1. Bring relevant skills and experience: They often bring specialised knowledge background from various industries, which enables them to offer unique observations, navigate complex challenges and capitalise on growth opportunities, identifying emerging trends, technological advancements, and market shifts that may impact the company’s strategic trajectory.  
  2. Challenge the status quo: Being independent from day-to-day operations allows NEDs to question established practices. NEDs can promote creative thinking, which can help the organisation find better solutions and promote a culture of continuous improvement. Their capacity to view things in a different way can lead to creating new strategies and methods that move the company ahead in a quickly changing business environment.
  3. Develop and implement corporate strategy: NEDs work closely with the CEO and other executives in shaping the company’s strategic direction. They help make sure that the strategy fits the company’s long-term goals, considering market changes, competition, and new possibilities. By working with executives, NEDs help turn the strategic vision into practical steps that achieve organisational results. 
  4. Guide and monitor risk and compliance: NEDs identify and mitigate risks that could impact the company’s performance. They advise on risk assessment methodologies, monitor the effectiveness of risk mitigation measures, and make sure the company follows relevant laws and regulations. By doing so, they help safeguard the company’s reputation, look after shareholder interests, and promote ethical business behaviour.
  5. Enhancing corporate governance: To enhance corporate strategy, organisations should appoint experienced NEDs with a proven track record. They help the board work smoothly, be transparent, and be accountable to shareholders and other stakeholders. NEDs support ethics and honesty in the organisation, leading by example. By joining board committees and checking governance practices, NEDs build trust and keep stakeholders’ confidence, improving the company’s image.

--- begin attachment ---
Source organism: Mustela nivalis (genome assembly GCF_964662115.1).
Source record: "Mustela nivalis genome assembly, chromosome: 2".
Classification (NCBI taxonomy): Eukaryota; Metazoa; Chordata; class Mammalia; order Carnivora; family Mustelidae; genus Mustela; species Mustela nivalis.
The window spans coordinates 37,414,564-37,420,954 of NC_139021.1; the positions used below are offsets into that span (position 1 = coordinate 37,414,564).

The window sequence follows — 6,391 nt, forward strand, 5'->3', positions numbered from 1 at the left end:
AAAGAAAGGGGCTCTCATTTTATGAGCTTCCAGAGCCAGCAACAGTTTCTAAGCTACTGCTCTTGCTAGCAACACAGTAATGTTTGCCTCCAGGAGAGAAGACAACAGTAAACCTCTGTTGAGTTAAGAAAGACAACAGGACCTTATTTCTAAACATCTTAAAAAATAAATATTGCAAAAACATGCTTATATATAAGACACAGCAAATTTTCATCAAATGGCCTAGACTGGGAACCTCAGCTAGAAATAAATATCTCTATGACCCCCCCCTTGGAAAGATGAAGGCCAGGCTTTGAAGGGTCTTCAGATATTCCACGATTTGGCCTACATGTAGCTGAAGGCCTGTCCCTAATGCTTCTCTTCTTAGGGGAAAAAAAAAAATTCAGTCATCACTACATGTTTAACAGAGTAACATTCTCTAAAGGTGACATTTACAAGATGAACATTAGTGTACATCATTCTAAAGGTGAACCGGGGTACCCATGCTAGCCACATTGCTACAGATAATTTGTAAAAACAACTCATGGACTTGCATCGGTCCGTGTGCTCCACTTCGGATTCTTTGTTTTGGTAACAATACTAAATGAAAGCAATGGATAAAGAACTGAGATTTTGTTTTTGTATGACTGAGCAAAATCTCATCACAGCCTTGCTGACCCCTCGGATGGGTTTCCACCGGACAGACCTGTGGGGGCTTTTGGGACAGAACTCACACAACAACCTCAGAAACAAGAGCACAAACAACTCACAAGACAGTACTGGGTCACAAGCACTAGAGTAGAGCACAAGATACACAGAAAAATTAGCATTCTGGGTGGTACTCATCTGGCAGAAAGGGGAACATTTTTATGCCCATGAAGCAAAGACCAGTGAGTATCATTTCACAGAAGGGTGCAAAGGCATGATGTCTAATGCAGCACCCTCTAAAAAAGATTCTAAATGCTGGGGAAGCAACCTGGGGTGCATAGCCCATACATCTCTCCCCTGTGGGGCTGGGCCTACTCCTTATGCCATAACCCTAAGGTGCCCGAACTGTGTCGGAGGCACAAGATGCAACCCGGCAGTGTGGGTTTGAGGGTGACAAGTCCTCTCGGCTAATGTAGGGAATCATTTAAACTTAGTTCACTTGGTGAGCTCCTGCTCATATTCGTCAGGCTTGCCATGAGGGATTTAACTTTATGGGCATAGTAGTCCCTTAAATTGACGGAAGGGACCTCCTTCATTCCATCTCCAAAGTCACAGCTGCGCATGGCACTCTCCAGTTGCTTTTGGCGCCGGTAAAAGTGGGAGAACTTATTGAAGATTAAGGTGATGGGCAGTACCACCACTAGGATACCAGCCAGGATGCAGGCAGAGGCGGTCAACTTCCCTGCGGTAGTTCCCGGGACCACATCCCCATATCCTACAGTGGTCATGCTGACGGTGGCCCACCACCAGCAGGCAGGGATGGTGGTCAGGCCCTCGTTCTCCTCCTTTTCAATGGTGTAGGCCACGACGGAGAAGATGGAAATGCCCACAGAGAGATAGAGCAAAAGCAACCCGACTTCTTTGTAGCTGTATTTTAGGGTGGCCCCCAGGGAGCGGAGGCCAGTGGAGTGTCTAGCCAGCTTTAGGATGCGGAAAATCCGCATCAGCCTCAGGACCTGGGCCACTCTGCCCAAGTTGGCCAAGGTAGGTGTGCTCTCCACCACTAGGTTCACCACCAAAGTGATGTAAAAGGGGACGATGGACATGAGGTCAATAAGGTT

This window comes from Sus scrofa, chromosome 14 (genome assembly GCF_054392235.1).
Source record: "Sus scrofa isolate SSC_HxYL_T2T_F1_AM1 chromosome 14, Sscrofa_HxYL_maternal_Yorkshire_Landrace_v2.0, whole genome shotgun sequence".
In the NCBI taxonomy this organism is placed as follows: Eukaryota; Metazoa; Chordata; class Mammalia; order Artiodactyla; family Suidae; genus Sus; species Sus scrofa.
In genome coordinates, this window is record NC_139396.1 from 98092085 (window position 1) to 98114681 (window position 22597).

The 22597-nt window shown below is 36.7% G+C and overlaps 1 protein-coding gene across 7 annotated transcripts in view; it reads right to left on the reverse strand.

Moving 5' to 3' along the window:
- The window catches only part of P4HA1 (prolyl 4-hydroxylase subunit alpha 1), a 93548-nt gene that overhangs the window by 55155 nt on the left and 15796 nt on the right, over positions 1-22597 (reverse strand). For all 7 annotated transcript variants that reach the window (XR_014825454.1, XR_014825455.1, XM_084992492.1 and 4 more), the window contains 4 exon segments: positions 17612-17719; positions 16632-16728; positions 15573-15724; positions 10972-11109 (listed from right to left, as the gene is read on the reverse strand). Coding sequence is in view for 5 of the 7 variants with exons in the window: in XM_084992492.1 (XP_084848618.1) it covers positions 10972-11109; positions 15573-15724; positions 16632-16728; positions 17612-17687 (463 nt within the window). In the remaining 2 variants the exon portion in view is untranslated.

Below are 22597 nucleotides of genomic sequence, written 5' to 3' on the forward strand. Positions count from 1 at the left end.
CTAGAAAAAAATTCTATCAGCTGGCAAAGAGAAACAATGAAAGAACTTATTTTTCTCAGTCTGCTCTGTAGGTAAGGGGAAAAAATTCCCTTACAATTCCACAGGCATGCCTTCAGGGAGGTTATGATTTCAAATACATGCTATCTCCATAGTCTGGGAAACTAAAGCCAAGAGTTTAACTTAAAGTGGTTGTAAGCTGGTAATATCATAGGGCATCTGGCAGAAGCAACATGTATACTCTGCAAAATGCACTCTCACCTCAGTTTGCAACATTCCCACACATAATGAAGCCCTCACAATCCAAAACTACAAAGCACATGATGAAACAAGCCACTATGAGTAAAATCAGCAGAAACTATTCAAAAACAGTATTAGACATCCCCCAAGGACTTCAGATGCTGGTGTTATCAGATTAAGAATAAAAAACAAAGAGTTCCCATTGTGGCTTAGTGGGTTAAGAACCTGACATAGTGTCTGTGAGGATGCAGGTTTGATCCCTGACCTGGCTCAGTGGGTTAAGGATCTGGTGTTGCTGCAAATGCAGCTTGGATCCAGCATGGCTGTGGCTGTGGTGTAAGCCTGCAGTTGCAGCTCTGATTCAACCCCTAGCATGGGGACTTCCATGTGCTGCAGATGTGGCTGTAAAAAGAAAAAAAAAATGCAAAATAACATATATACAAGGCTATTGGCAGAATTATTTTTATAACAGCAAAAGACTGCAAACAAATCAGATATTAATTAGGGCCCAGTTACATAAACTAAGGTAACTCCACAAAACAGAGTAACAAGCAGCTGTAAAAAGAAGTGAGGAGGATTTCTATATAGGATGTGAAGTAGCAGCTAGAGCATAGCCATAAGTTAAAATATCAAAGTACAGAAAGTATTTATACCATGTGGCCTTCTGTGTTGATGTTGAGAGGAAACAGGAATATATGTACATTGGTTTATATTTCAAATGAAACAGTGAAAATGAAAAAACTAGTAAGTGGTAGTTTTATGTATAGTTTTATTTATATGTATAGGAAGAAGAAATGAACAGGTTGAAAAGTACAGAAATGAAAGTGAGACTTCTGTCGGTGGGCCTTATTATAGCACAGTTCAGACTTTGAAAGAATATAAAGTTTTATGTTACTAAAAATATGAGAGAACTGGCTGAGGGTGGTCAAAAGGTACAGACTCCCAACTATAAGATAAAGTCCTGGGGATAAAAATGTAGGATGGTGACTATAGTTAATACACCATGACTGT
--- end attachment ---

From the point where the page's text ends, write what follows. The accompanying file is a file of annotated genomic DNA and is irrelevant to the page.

6. Increase stakeholder trust and value:NEDs build robust relationships with key stakeholders such as customers, suppliers, and investors, which enhances the company’s credibility and its ability to attract and retain customers and business partners. 

NEDs use their experience and industry contacts to communicate effectively with these stakeholders, learn their needs and expectations, and include them in the strategy-making process. This helps the company increase shareholder value by making smart decisions that boost growth and profit. 

You should now be fully convinced. But here’s where the plot thickens. Within the realm of non-executive directors, we find a species known as independent non-executive directors (iNEDs).

Non-executive and independent non-executive directors, what’s the difference? 

INEDs are like the elusive wanderers, untethered from the confines of company walls, yet armed with invaluable insights from traversing various boardrooms. They are board members who have no significant financial or personal ties to the company or its affiliates. NEDs, on the other hand, might have some ties, albeit not in an executive capacity.